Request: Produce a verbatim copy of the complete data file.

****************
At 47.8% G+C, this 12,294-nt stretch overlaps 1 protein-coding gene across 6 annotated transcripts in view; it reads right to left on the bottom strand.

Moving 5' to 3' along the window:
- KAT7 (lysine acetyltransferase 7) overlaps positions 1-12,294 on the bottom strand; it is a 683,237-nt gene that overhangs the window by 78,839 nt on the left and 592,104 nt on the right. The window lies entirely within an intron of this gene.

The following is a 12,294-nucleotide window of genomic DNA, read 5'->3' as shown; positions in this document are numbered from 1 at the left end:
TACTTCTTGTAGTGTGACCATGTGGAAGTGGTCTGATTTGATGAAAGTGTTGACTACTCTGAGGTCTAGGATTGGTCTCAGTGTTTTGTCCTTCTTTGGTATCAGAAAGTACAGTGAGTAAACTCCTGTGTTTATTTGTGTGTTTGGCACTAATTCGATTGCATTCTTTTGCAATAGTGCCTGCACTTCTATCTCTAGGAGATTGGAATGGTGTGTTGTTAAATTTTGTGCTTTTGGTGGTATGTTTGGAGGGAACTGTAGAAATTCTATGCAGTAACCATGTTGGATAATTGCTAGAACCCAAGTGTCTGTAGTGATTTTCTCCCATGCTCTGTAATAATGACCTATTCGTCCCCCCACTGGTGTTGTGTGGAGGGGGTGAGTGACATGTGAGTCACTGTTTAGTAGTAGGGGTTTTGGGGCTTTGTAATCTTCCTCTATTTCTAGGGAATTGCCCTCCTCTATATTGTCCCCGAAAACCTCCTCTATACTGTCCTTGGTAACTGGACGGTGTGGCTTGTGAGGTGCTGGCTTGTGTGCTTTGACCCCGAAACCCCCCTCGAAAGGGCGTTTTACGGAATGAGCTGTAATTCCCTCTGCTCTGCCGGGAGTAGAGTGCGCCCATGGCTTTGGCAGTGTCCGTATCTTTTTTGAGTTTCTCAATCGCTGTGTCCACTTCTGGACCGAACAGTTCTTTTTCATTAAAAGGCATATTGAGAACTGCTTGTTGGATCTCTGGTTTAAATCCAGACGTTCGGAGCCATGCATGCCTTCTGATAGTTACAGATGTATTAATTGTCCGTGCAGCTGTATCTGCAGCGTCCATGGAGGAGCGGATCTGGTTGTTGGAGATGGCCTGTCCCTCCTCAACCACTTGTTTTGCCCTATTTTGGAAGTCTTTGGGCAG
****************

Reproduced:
At 47.8% G+C, this 12,294-nt stretch overlaps 1 protein-coding gene across 6 annotated transcripts in view; it reads right to left on the bottom strand.

Moving 5' to 3' along the window:
- KAT7 (lysine acetyltransferase 7) overlaps positions 1-12,294 on the bottom strand; it is a 683,237-nt gene that overhangs the window by 78,839 nt on the left and 592,104 nt on the right. The window lies entirely within an intron of this gene.

The following is a 12,294-nucleotide window of genomic DNA, read 5'->3' as shown; positions in this document are numbered from 1 at the left end:
TACTTCTTGTAGTGTGACCATGTGGAAGTGGTCTGATTTGATGAAAGTGTTGACTACTCTGAGGTCTAGGATTGGTCTCAGTGTTTTGTCCTTCTTTGGTATCAGAAAGTACAGTGAGTAAACTCCTGTGTTTATTTGTGTGTTTGGCACTAATTCGATTGCATTCTTTTGCAATAGTGCCTGCACTTCTATCTCTAGGAGATTGGAATGGTGTGTTGTTAAATTTTGTGCTTTTGGTGGTATGTTTGGAGGGAACTGTAGAAATTCTATGCAGTAACCATGTTGGATAATTGCTAGAACCCAAGTGTCTGTAGTGATTTTCTCCCATGCTCTGTAATAATGACCTATTCGTCCCCCCACTGGTGTTGTGTGGAGGGGGTGAGTGACATGTGAGTCACTGTTTAGTAGTAGGGGTTTTGGGGCTTTGTAATCTTCCTCTATTTCTAGGGAATTGCCCTCCTCTATATTGTCCCCGAAAACCTCCTCTATACTGTCCTTGGTAACTGGACGGTGTGGCTTGTGAGGTGCTGGCTTGTGTGCTTTGACCCCGAAACCCCCCTCGAAAGGGCGTTTTACGGAATGAGCTGTAATTCCCTCTGCTCTGCCGGGAGTAGAGTGCGCCCATGGCTTTGGCAGTGTCCGTATCTTTTTTGAGTTTCTCAATCGCTGTGTCCACTTCTGGACCGAACAGTTCTTTTTCATTAAAAGGCATATTGAGAACTGCTTGTTGGATCTCTGGTTTAAATCCAGACGTTCGGAGCCATGCATGCCTTCTGATAGTTACAGATGTATTAATTGTCCGTGCAGCTGTATCTGCAGCGTCCATGGAGGAGCGGATCTGGTTGTTGGAGATGGCCTGTCCCTCCTCAACCACTTGTTTTGCCCTATTTTGGAAGTCTTTGGGCAG